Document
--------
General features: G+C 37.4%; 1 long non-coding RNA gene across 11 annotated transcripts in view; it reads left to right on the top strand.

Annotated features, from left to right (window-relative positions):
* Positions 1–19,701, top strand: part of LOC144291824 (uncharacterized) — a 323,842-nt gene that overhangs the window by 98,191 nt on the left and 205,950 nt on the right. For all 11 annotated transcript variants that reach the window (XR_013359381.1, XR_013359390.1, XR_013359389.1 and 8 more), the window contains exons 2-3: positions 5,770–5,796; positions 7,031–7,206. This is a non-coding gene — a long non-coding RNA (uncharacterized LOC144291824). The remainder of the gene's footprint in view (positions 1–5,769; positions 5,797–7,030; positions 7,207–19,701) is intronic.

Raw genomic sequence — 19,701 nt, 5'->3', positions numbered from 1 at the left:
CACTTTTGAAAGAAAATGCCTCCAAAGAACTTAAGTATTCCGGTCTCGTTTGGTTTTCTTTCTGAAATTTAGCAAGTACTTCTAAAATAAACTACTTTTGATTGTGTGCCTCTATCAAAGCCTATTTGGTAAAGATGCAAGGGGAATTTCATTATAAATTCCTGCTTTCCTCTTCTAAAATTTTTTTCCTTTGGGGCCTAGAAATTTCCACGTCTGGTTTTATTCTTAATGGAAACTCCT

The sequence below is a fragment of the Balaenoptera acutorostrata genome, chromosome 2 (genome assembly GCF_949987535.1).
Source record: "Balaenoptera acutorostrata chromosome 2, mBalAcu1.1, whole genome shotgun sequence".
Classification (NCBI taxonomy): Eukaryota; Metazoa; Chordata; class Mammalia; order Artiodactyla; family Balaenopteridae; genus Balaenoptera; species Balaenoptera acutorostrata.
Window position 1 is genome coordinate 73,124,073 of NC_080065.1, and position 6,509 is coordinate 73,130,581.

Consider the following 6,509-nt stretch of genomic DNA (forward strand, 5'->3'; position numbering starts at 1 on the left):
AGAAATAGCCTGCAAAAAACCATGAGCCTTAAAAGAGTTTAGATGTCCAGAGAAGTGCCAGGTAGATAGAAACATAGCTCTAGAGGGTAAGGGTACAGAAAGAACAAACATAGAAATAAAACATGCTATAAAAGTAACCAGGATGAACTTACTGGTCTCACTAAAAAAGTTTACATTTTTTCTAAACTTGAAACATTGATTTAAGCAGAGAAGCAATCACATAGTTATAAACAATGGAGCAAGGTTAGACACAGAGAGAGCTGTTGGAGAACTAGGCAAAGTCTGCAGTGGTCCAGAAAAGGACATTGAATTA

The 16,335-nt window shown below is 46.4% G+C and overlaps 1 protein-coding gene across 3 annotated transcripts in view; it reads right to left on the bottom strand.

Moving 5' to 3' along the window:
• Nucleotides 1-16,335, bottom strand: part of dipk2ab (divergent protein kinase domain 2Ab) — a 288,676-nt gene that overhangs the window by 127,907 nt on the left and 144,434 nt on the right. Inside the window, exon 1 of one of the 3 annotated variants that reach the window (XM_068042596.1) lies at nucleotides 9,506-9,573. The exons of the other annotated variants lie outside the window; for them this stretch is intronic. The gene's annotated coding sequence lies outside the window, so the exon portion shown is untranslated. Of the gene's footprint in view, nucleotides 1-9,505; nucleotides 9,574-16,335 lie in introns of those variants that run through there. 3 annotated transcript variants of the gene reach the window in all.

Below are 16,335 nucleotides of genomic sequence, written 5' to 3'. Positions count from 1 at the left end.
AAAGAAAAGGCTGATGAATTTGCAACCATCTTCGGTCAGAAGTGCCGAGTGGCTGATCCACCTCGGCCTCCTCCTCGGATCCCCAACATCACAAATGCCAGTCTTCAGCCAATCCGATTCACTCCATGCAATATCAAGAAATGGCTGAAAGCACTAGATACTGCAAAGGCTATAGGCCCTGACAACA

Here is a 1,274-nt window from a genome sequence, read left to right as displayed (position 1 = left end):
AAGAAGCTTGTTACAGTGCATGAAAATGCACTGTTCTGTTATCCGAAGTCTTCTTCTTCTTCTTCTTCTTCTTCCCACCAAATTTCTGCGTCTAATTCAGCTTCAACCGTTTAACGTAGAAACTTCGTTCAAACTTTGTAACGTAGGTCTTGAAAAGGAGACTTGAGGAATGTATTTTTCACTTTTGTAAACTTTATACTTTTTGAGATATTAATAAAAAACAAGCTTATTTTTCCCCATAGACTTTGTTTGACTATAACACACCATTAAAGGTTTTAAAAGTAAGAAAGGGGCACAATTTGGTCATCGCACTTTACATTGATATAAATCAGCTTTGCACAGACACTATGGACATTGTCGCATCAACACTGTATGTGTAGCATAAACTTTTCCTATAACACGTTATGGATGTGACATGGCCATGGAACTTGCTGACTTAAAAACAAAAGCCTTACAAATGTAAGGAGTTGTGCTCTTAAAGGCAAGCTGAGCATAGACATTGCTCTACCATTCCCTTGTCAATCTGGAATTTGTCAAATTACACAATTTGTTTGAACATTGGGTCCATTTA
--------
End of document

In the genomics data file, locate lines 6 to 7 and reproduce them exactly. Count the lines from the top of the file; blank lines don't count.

The sequence below is a fragment of the Balaenoptera acutorostrata genome, chromosome 2 (genome assembly GCF_949987535.1).
Source record: "Balaenoptera acutorostrata chromosome 2, mBalAcu1.1, whole genome shotgun sequence".